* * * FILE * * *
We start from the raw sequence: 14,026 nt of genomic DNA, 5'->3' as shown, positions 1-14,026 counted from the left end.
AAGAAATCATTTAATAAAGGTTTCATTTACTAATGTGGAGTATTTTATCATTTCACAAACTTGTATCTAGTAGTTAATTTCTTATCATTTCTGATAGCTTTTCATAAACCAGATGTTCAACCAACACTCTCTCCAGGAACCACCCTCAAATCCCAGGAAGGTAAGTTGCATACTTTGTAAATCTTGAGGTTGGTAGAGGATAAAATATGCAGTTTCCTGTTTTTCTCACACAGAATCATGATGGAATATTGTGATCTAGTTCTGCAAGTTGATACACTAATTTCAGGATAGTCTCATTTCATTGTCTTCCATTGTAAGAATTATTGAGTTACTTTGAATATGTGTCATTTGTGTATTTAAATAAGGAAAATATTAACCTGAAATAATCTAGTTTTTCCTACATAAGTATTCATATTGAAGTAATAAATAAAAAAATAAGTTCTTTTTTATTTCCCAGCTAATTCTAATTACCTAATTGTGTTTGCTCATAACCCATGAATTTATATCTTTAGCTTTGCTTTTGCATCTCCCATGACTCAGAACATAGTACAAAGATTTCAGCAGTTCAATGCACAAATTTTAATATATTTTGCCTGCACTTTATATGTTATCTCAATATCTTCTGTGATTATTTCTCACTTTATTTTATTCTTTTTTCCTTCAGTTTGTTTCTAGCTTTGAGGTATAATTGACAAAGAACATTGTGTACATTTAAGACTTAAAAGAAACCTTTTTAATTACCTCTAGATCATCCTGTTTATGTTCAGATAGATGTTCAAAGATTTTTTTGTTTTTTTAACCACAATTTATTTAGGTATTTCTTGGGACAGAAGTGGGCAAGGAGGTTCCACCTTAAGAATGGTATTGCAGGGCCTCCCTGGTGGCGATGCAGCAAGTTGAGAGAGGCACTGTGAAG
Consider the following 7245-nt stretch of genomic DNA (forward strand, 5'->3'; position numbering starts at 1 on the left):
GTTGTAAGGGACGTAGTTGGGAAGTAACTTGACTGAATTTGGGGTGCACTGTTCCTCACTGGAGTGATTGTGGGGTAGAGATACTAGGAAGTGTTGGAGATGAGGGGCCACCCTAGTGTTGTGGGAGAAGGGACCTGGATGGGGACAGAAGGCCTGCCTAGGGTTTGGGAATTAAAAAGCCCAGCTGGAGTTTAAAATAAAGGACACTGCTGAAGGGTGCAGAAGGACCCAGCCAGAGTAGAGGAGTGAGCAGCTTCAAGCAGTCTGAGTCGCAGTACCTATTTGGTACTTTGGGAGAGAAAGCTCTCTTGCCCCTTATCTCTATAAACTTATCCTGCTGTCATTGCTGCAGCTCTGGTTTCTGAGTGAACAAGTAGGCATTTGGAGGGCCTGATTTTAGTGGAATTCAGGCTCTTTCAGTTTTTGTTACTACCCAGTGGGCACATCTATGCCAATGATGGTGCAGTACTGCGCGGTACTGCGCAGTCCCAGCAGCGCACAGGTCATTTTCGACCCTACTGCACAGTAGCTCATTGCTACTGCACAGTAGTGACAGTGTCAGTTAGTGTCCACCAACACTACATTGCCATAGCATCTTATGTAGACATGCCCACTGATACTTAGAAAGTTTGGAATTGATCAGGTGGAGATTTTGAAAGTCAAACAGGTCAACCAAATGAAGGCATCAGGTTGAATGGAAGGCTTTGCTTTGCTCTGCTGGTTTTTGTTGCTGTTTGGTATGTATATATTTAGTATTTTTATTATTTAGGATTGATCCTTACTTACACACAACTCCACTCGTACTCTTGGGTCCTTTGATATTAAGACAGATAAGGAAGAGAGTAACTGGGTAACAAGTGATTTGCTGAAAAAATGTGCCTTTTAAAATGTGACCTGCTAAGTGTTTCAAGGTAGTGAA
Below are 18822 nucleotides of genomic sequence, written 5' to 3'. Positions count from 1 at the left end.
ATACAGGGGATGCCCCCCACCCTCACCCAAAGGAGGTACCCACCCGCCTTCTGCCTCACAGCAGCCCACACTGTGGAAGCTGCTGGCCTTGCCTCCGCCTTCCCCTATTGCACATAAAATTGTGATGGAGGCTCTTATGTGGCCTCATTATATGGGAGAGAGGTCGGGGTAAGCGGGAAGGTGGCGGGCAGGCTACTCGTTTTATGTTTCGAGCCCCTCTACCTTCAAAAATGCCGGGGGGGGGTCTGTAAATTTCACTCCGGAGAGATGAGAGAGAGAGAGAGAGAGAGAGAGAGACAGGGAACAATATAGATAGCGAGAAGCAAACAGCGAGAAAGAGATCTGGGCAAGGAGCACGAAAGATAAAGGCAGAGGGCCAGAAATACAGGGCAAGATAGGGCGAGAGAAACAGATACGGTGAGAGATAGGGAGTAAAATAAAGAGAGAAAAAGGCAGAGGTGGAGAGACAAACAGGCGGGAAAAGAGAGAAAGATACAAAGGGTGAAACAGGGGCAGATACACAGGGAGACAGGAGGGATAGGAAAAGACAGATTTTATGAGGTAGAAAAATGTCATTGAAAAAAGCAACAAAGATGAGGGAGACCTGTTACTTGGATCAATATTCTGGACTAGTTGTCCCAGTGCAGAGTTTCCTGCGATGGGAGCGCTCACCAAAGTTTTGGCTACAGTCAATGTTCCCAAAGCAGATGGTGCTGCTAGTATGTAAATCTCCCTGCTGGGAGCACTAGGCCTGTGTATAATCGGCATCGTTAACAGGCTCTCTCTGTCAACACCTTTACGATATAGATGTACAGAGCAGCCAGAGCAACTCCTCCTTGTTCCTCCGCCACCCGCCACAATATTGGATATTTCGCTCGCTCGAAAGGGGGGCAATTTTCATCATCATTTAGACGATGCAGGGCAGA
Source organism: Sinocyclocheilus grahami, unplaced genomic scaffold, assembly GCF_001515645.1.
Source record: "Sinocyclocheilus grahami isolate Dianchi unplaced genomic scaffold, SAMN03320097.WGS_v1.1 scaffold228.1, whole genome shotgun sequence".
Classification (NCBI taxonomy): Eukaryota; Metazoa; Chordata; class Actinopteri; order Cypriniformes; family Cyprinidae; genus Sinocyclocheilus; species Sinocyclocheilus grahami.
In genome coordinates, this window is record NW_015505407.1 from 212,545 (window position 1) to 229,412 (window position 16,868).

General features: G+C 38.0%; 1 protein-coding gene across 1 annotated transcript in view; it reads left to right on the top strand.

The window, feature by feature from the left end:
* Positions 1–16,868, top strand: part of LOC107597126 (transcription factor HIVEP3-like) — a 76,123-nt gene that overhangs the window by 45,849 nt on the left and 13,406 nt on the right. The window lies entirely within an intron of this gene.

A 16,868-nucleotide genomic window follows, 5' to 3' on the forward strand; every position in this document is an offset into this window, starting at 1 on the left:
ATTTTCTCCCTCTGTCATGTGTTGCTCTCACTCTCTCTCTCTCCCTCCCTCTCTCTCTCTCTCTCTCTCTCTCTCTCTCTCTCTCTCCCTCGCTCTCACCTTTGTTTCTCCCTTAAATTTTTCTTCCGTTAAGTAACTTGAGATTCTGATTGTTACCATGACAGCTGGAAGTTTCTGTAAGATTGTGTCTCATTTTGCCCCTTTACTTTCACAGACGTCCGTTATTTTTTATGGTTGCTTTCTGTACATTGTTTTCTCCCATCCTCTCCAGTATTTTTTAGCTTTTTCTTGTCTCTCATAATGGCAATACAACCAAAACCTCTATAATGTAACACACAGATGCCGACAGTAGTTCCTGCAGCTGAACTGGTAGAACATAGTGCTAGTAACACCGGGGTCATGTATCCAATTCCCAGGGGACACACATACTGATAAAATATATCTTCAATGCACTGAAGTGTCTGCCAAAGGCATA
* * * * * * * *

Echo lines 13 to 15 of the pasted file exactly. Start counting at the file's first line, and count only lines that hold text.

* Positions 1–16,868, top strand: part of LOC107597126 (transcription factor HIVEP3-like) — a 76,123-nt gene that overhangs the window by 45,849 nt on the left and 13,406 nt on the right. The window lies entirely within an intron of this gene.

A 16,868-nucleotide genomic window follows, 5' to 3' on the forward strand; every position in this document is an offset into this window, starting at 1 on the left:
ATTTTCTCCCTCTGTCATGTGTTGCTCTCACTCTCTCTCTCTCCCTCCCTCTCTCTCTCTCTCTCTCTCTCTCTCTCTCTCTCTCTCCCTCGCTCTCACCTTTGTTTCTCCCTTAAATTTTTCTTCCGTTAAGTAACTTGAGATTCTGATTGTTACCATGACAGCTGGAAGTTTCTGTAAGATTGTGTCTCATTTTGCCCCTTTACTTTCACAGACGTCCGTTATTTTTTATGGTTGCTTTCTGTACATTGTTTTCTCCCATCCTCTCCAGTATTTTTTAGCTTTTTCTTGTCTCTCATAATGGCAATACAACCAAAACCTCTATAATGTAACACACAGATGCCGACAGTAGTTCCTGCAGCTGAACTGGTAGAACATAGTGCTAGTAACACCGGGGTCATGTATCCAATTCCCAGGGGACACACATACTGATAAAATATATCTTCAATGCACTGAAGTGTCTGCCAAAGGCATA